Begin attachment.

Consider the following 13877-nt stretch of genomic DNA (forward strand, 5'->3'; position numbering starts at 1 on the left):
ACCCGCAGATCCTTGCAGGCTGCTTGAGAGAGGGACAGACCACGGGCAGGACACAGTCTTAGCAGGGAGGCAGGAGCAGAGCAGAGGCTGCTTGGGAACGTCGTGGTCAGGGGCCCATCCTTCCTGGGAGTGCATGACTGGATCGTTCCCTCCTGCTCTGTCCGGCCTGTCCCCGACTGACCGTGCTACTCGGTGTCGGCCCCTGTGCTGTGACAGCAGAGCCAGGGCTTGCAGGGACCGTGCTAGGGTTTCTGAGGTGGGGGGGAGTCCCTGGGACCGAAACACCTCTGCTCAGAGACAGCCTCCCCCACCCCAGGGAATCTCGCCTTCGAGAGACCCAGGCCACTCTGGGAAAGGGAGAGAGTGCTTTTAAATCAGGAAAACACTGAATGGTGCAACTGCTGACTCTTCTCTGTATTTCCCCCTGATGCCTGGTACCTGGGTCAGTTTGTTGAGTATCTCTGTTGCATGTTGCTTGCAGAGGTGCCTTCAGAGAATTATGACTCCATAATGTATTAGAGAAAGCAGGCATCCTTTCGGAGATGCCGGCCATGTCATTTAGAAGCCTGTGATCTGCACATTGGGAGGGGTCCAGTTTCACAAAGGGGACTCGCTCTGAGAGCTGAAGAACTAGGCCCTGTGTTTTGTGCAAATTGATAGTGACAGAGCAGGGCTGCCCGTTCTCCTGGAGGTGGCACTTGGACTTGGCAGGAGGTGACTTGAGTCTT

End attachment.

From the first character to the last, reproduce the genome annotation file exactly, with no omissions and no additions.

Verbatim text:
Consider the following 13877-nt stretch of genomic DNA (forward strand, 5'->3'; position numbering starts at 1 on the left):
ACCCGCAGATCCTTGCAGGCTGCTTGAGAGAGGGACAGACCACGGGCAGGACACAGTCTTAGCAGGGAGGCAGGAGCAGAGCAGAGGCTGCTTGGGAACGTCGTGGTCAGGGGCCCATCCTTCCTGGGAGTGCATGACTGGATCGTTCCCTCCTGCTCTGTCCGGCCTGTCCCCGACTGACCGTGCTACTCGGTGTCGGCCCCTGTGCTGTGACAGCAGAGCCAGGGCTTGCAGGGACCGTGCTAGGGTTTCTGAGGTGGGGGGGAGTCCCTGGGACCGAAACACCTCTGCTCAGAGACAGCCTCCCCCACCCCAGGGAATCTCGCCTTCGAGAGACCCAGGCCACTCTGGGAAAGGGAGAGAGTGCTTTTAAATCAGGAAAACACTGAATGGTGCAACTGCTGACTCTTCTCTGTATTTCCCCCTGATGCCTGGTACCTGGGTCAGTTTGTTGAGTATCTCTGTTGCATGTTGCTTGCAGAGGTGCCTTCAGAGAATTATGACTCCATAATGTATTAGAGAAAGCAGGCATCCTTTCGGAGATGCCGGCCATGTCATTTAGAAGCCTGTGATCTGCACATTGGGAGGGGTCCAGTTTCACAAAGGGGACTCGCTCTGAGAGCTGAAGAACTAGGCCCTGTGTTTTGTGCAAATTGATAGTGACAGAGCAGGGCTGCCCGTTCTCCTGGAGGTGGCACTTGGACTTGGCAGGAGGTGACTTGAGTCTT